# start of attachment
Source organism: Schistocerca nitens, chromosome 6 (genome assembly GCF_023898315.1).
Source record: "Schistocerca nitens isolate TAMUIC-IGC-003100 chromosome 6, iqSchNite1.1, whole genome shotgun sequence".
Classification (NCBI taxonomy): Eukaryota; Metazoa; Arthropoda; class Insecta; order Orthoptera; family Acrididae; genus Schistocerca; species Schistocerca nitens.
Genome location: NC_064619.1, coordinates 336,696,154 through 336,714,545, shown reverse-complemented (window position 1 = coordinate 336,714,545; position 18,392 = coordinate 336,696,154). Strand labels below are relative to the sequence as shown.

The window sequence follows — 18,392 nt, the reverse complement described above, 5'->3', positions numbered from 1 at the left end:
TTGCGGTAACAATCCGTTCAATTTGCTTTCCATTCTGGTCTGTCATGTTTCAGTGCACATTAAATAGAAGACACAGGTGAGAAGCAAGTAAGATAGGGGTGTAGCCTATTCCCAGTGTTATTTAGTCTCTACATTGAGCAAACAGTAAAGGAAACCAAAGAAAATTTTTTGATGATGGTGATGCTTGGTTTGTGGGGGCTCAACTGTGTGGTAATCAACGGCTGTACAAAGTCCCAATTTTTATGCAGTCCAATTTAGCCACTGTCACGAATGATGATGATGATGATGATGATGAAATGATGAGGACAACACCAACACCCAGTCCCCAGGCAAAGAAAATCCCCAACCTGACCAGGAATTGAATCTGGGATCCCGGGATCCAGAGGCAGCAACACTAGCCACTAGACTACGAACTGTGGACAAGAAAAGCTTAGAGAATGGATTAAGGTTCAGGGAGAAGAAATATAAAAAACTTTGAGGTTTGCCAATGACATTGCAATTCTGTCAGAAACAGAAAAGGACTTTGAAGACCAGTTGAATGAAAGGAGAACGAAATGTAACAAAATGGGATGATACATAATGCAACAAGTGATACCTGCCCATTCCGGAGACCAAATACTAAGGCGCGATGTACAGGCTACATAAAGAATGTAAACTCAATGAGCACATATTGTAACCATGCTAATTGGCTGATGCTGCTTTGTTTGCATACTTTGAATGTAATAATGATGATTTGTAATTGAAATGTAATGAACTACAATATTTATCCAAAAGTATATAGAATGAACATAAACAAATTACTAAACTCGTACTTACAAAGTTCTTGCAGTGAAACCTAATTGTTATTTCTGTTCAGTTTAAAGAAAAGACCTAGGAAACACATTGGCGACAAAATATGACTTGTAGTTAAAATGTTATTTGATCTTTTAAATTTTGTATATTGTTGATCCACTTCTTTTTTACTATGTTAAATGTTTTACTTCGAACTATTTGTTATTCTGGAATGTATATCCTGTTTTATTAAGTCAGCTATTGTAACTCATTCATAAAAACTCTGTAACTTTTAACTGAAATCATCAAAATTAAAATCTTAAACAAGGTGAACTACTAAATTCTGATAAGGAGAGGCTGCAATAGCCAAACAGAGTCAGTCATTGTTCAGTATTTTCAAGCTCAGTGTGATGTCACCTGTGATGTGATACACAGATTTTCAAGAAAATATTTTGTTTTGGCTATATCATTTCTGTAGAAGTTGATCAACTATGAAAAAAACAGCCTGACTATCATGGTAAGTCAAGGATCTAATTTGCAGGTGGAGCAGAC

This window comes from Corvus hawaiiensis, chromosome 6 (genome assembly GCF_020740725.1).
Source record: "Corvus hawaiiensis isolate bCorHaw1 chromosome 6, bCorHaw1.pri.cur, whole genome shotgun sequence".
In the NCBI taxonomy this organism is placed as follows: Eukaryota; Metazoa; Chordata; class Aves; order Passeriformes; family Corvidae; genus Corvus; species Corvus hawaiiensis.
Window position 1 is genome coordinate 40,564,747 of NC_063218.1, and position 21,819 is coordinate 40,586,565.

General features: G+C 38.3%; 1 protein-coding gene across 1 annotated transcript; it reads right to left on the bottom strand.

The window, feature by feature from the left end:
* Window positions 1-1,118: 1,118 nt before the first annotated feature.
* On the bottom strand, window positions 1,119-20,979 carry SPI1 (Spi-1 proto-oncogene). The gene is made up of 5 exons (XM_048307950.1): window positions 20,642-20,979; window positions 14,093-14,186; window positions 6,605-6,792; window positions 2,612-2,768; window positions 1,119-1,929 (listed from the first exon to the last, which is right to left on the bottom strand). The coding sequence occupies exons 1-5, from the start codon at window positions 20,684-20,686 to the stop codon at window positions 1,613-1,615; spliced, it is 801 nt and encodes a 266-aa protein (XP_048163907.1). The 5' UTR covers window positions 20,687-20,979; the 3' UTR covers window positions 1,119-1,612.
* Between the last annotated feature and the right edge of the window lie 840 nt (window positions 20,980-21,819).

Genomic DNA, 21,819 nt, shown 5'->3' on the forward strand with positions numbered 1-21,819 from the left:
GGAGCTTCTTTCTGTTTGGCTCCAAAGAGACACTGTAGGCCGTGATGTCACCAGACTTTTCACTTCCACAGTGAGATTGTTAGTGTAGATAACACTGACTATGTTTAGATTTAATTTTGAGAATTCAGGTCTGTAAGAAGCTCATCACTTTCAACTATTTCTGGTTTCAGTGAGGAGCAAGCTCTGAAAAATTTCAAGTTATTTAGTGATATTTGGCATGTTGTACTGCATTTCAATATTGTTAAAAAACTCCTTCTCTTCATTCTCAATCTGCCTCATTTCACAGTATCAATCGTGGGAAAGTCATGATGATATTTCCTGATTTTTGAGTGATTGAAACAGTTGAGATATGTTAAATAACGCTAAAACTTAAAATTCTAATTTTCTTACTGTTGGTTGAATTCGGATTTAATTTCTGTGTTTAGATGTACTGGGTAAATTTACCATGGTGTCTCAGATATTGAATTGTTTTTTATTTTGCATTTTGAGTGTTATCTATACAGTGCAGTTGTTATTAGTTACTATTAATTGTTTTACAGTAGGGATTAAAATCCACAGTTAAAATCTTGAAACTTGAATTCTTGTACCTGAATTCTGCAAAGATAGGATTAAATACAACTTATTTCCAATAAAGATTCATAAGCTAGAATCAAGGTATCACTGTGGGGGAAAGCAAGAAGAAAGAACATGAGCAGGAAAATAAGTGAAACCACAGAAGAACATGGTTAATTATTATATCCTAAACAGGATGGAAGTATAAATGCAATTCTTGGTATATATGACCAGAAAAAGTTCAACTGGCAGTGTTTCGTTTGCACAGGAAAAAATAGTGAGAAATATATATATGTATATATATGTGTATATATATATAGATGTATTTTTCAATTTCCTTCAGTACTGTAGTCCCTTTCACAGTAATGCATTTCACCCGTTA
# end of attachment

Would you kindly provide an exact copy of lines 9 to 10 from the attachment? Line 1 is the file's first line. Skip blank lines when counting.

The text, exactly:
In the NCBI taxonomy this organism is placed as follows: Eukaryota; Metazoa; Chordata; class Aves; order Passeriformes; family Corvidae; genus Corvus; species Corvus hawaiiensis.
Window position 1 is genome coordinate 40,564,747 of NC_063218.1, and position 21,819 is coordinate 40,586,565.